US LAWMAKERS: THE LACEY ACT TARGETS INSTRUMENT MAKERS NOT MUSICIANS
Misinformation has been abundant in the media reporting of the Lacey Act investigation of Gibson guitars.
Particularly misleading has been the widespread suggestion that musicians could have their instruments seized on suspicion that they contain illegally harvested wood, even if those instruments were built many years ago.
Some commentators have even suggested that Michelle Obama could be arrested after giving France’s First Lady, Carla Bruni-Sarkozy, a gift of a Gibson guitar during a recent state visit.
Peddlers of such myths fail to understand the fundamentals of the Lacey Act, most significantly the rule that in order for a prosecution to take place the buyer of wood must be aware of illegality.
For example, if Gibson can prove that they were unaware that the Madagascan rosewood they bought in 2009 was illegal in any way, they will be proved innocent.
This means that musicians will in most cases be entirely innocent: after all instrument manufacturers are rarely in the habit of sharing the finer wood purchasing details with their customers and only a fool would buy an instrument from a maker who told them that wood contained within it was illegal.
However, the above scenario is mostly hypothetical because the Lacey Act targets instrument manufacturers not individual musicians.
And in response to the hysteria whipped up in the blogosphere since the last Gibson raid on 24th August, US lawmakers recently sought to clarify this crucial distinction and put a stop to the nonsense debate.
In a letter addressed to US congresswoman, Marsha Blackburn, Republican representative for Tennessee, home of Gibson HQ, who has been leading the political assault on the Lacey Act in recent weeks, the Department of Justice and Department of the Interior sought to allay fears:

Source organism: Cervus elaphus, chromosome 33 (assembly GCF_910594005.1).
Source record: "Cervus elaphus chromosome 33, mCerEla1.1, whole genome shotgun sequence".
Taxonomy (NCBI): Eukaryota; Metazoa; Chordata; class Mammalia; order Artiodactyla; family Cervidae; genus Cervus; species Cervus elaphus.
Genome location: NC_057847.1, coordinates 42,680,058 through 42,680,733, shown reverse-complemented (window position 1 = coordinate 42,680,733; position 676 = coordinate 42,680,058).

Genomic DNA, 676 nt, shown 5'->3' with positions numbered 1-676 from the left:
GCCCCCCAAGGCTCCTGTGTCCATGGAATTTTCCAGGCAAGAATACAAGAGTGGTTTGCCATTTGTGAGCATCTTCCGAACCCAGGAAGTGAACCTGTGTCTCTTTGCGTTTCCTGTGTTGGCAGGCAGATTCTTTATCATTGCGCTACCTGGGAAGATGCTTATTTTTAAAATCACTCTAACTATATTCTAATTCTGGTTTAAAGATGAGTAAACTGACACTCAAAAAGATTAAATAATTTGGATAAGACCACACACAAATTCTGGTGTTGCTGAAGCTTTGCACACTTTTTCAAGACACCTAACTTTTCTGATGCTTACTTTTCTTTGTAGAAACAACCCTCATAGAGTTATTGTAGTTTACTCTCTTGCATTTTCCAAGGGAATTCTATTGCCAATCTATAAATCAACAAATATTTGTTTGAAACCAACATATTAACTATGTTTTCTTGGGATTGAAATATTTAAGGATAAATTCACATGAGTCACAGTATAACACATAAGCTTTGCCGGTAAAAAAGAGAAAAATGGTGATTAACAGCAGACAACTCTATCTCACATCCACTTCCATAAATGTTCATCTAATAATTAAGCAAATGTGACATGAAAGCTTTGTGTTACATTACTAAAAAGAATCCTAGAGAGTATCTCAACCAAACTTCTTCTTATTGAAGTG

“People who unknowingly possess a musical instrument or other object containing wood that was illegally taken, possessed, transported or sold in violation of law and who, in the exercise of due care, would not have known that it was illegal, do not have criminal exposure.
“The federal government focuses its enforcement efforts on those who are removing protected species from the wild and making a profit by trafficking in them.”
Andrea Johnson, Forest Campaign Director for the Environmental Investigation Agency, said fears about instruments being seized are misguided: “Let’s be very clear here: no one is coming to take your Les Paul guitar.”
The Department of Justice and Department of the Interior’s statement comes at a time when many music and wood industry representatives are starting to find their voices in support of the Lacey Act.
Commenting on the Gibson case, Jameson French, CEO of Northland Forest Products, said: “If you’ve been under investigation for bringing in illegal ebony from Madagascar from a German importer called Nagel who was clearly doing illegal wood, why would you keep buying from that same importer?”
French, who also serves on the board of The Hardwood Federation, said the 2008 changes to the Lacey Act to include wood products have protected the American lumber industry from unfair competition and allegations that the import restrictions hurt American jobs are false:
“Perhaps they didn’t do the research before they jumped on the bandwagon. Because I can assure you that the large number of 13,000 small family companies that are represented by the Hardwood Federation have had positive benefits from the Lacey Act amendment.”
Charlie Redden, supply chain manager for Taylor Guitars, said his business hasn’t seen much disturbance: “We travel to these places and meet with the woodcutters and we ask some of those tough questions about where they’re getting their wood from, and physically see where the wood comes from.”
Mark Barford, executive director of the National Hardwood Lumber Association, said the limits on illegal wood sales in the United States and in other countries help maintain both the domestic and export markets:
“There are many hundreds and hundreds of small operators, even in the state of Tennessee, that count on fair trade and honest trade in order to stay competitive on the world market.”